Eric Gudz is the Co-Founder and Chief Operating Officer of Integrate Cal, a Benefit Corporation focused on blending community development with local planning to guide emerging cannabis businesses in Northern California, and the Vice Chair of the National Board of Directors for Students for Sensible Drug Policy, a global non-profit working to end the injustices caused by the war on drugs through education and harm reduction. Eric holds a Master’s of Science in Transportation, Technology, and Policy from the University of California at Davis, and he holds a Bachelor’s of Science in Conservation Biology from the University of Michigan at Ann Arbor.

About The Author

Disclaimer: the views expressed by guest writers are strictly those of the author and may not reflect the views of the Vanguard, its editor, or its editorial board.

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    1. quielo

      “Promote social justice through stoner culture”? Or perhaps in honor of his Nobel it’s a shout out to Dylan:

      They’ll stone ya when you’re at the breakfast table
      They’ll stone ya when you are young and able
      They’ll stone ya when you’re tryin’ to make a buck
      They’ll stone ya and then they’ll say “good luck”
      Tell ya what, I would not feel so all alone
      Everybody must get stoned.

  1. Barbara King

    One thing that I don’t like in the marijuana initiative, Prop 64, is that it allows marijuana advertising that does not target people under 21.

    Before tobacco advertising was banned, the tobacco industry found many ways to get around language like that, and I expect the same from marijuana advertising.

    I also expect that, if Prop 64 passes, it won’t take long for tobacco companies to go to court with the argument that, if marijuana advertising is allowed, then tobacco advertising cannot be banned.


    1. Biddlin

      “ won’t take long for tobacco companies to go to court with the argument that, if marijuana advertising is allowed, then tobacco advertising cannot be banned.”

      Tobacco adverts are banned because decades of studies proved the harm caused by cigarette smoking. If it is legalized, then the possible hazards of cannabis maybe objectively evaluated and enumerated.

  2. Jim Frame

    It’s not at all clear to me what, if any, nexus can be found between recreational cannabis and social justice.  The piece reads to me like a bunch of BS in support of the right to get high and — most important — the right to make money off of people getting high.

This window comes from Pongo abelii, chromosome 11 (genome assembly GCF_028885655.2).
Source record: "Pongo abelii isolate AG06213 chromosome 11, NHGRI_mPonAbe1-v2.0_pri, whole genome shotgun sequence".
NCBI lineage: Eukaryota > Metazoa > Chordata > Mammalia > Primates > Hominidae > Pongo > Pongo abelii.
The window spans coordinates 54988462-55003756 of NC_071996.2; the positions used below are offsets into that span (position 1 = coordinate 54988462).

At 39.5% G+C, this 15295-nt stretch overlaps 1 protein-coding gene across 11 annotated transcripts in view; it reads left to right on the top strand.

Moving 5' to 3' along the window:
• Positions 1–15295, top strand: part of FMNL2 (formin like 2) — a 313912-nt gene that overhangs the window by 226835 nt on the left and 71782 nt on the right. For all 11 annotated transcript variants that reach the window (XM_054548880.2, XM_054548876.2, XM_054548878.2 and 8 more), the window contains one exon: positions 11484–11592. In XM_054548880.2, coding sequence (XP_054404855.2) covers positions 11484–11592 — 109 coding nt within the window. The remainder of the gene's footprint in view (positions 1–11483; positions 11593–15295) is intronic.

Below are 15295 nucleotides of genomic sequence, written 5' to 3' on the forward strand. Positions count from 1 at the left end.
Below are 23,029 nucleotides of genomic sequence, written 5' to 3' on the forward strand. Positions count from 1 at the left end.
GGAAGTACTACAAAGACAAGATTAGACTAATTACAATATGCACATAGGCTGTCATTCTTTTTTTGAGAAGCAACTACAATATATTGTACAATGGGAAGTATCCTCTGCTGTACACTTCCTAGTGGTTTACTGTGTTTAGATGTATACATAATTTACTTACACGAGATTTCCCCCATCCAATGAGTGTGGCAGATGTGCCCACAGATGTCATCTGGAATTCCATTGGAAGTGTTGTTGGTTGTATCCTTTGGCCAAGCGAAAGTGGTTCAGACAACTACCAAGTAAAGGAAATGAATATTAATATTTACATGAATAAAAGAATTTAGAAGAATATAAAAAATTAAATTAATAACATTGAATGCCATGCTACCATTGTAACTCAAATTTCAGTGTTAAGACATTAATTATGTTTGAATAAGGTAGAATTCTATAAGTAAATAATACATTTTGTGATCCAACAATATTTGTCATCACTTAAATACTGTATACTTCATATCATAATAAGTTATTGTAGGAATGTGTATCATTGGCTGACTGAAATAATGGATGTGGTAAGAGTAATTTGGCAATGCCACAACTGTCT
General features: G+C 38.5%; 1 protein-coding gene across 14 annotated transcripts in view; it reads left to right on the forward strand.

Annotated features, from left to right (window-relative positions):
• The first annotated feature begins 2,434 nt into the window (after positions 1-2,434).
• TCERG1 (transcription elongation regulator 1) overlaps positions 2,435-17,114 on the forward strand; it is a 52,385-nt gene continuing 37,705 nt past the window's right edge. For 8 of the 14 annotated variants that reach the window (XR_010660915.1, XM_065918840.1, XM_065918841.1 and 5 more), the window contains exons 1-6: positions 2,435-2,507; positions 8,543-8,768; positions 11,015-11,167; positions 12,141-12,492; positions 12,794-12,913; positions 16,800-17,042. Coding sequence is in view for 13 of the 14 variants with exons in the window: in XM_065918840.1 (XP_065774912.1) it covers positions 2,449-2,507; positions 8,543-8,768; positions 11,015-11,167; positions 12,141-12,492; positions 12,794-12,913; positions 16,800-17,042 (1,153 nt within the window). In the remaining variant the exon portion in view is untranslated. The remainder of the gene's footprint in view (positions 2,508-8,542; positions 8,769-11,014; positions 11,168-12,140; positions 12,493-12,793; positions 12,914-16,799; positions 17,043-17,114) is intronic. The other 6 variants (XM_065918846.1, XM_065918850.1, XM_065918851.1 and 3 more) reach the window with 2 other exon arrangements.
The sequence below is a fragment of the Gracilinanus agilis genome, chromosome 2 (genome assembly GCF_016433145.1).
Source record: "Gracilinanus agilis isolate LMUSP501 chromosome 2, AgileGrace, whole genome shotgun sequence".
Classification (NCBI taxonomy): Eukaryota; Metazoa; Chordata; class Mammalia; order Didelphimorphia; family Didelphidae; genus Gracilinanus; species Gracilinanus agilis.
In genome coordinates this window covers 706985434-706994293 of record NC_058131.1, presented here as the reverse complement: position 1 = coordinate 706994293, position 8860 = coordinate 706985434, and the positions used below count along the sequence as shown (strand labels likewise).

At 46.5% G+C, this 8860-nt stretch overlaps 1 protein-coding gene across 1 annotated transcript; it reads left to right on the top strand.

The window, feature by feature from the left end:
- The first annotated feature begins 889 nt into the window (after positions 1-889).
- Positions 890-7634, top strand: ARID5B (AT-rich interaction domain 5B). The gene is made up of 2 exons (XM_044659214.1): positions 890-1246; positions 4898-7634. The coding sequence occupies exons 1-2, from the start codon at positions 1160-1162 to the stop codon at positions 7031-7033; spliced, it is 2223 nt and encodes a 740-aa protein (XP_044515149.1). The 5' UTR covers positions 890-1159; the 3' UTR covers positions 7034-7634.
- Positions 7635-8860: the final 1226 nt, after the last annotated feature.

3. Olderthandirt

    I created an account here for the express purpose of giving a shout out to Eric Gudz and kudos on a well written piece.

    Surprised at the negative comments I see.  Whatever.

    Hulloo California (-:

    I’m a neighbor of yours to the North in green Oregon. For those of you against the “legalization” of cannabis, a simple plant fer pity sake, please breath a little easier.

    The experience of “legal” cannabis documented in Colorado, Washington and here in Oregon, when looked at with an open mind and honest heart, has ultimately proven to be a positive.

    So with respect to the articles focus, relax folks. “Legalize” a plant that should never have been criminalized in the first place and focus on actual rather than fictional issues. Ya know, jobs, housing, public infrastructures etc.

    Mr. Gudz, you write well. Thank you for a reasoned, positive perspective on the larger social needs of our society and one simple way to encourage community.


  4. Frankly

    Ethanol injested in moderation provides some health benefits and makes most people feel good.   THC injested in moderation provides some health benefits and makes most people fell good.  And the government makes a lot of cash from ethanol… so why not THC?

    1. Don Shor

      In Solano County we are voting on an “up to” 15% tax measure on “marijuana-related businesses” in unincorporated areas of the county. Based on gross receipts.